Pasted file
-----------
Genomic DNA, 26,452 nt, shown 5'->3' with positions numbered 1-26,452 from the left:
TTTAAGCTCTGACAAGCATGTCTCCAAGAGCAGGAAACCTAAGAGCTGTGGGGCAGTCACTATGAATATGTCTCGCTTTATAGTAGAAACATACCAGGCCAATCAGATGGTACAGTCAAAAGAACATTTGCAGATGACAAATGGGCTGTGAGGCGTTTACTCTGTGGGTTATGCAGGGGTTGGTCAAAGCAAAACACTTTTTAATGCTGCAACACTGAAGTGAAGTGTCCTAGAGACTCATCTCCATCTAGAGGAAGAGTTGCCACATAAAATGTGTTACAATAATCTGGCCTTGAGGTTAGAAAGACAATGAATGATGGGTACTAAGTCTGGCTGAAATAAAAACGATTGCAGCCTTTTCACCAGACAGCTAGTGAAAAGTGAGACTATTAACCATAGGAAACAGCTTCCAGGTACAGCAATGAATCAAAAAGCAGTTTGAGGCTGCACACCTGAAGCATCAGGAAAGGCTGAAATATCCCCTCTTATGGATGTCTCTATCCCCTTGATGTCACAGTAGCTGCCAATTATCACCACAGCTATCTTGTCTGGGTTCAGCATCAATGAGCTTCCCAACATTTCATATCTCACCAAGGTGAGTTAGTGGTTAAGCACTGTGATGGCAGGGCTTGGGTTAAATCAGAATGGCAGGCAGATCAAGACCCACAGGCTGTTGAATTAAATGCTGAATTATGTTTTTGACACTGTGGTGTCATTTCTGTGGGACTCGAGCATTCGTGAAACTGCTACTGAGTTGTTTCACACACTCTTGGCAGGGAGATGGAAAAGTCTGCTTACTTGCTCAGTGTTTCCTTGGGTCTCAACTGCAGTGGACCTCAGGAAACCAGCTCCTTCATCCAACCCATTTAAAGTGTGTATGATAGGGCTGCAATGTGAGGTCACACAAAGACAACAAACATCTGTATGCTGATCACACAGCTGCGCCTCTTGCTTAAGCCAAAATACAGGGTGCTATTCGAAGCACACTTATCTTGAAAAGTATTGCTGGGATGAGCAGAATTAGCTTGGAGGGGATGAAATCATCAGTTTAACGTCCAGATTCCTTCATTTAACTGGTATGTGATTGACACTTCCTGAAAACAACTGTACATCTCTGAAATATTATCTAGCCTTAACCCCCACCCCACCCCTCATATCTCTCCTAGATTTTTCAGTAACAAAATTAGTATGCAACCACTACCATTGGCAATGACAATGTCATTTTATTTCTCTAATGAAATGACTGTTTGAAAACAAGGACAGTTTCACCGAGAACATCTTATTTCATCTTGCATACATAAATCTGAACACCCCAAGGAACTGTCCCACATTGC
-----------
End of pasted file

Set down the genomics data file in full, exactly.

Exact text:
Genomic DNA, 26,452 nt, shown 5'->3' with positions numbered 1-26,452 from the left:
TTTAAGCTCTGACAAGCATGTCTCCAAGAGCAGGAAACCTAAGAGCTGTGGGGCAGTCACTATGAATATGTCTCGCTTTATAGTAGAAACATACCAGGCCAATCAGATGGTACAGTCAAAAGAACATTTGCAGATGACAAATGGGCTGTGAGGCGTTTACTCTGTGGGTTATGCAGGGGTTGGTCAAAGCAAAACACTTTTTAATGCTGCAACACTGAAGTGAAGTGTCCTAGAGACTCATCTCCATCTAGAGGAAGAGTTGCCACATAAAATGTGTTACAATAATCTGGCCTTGAGGTTAGAAAGACAATGAATGATGGGTACTAAGTCTGGCTGAAATAAAAACGATTGCAGCCTTTTCACCAGACAGCTAGTGAAAAGTGAGACTATTAACCATAGGAAACAGCTTCCAGGTACAGCAATGAATCAAAAAGCAGTTTGAGGCTGCACACCTGAAGCATCAGGAAAGGCTGAAATATCCCCTCTTATGGATGTCTCTATCCCCTTGATGTCACAGTAGCTGCCAATTATCACCACAGCTATCTTGTCTGGGTTCAGCATCAATGAGCTTCCCAACATTTCATATCTCACCAAGGTGAGTTAGTGGTTAAGCACTGTGATGGCAGGGCTTGGGTTAAATCAGAATGGCAGGCAGATCAAGACCCACAGGCTGTTGAATTAAATGCTGAATTATGTTTTTGACACTGTGGTGTCATTTCTGTGGGACTCGAGCATTCGTGAAACTGCTACTGAGTTGTTTCACACACTCTTGGCAGGGAGATGGAAAAGTCTGCTTACTTGCTCAGTGTTTCCTTGGGTCTCAACTGCAGTGGACCTCAGGAAACCAGCTCCTTCATCCAACCCATTTAAAGTGTGTATGATAGGGCTGCAATGTGAGGTCACACAAAGACAACAAACATCTGTATGCTGATCACACAGCTGCGCCTCTTGCTTAAGCCAAAATACAGGGTGCTATTCGAAGCACACTTATCTTGAAAAGTATTGCTGGGATGAGCAGAATTAGCTTGGAGGGGATGAAATCATCAGTTTAACGTCCAGATTCCTTCATTTAACTGGTATGTGATTGACACTTCCTGAAAACAACTGTACATCTCTGAAATATTATCTAGCCTTAACCCCCACCCCACCCCTCATATCTCTCCTAGATTTTTCAGTAACAAAATTAGTATGCAACCACTACCATTGGCAATGACAATGTCATTTTATTTCTCTAATGAAATGACTGTTTGAAAACAAGGACAGTTTCACCGAGAACATCTTATTTCATCTTGCATACATAAATCTGAACACCCCAAGGAACTGTCCCACATTGC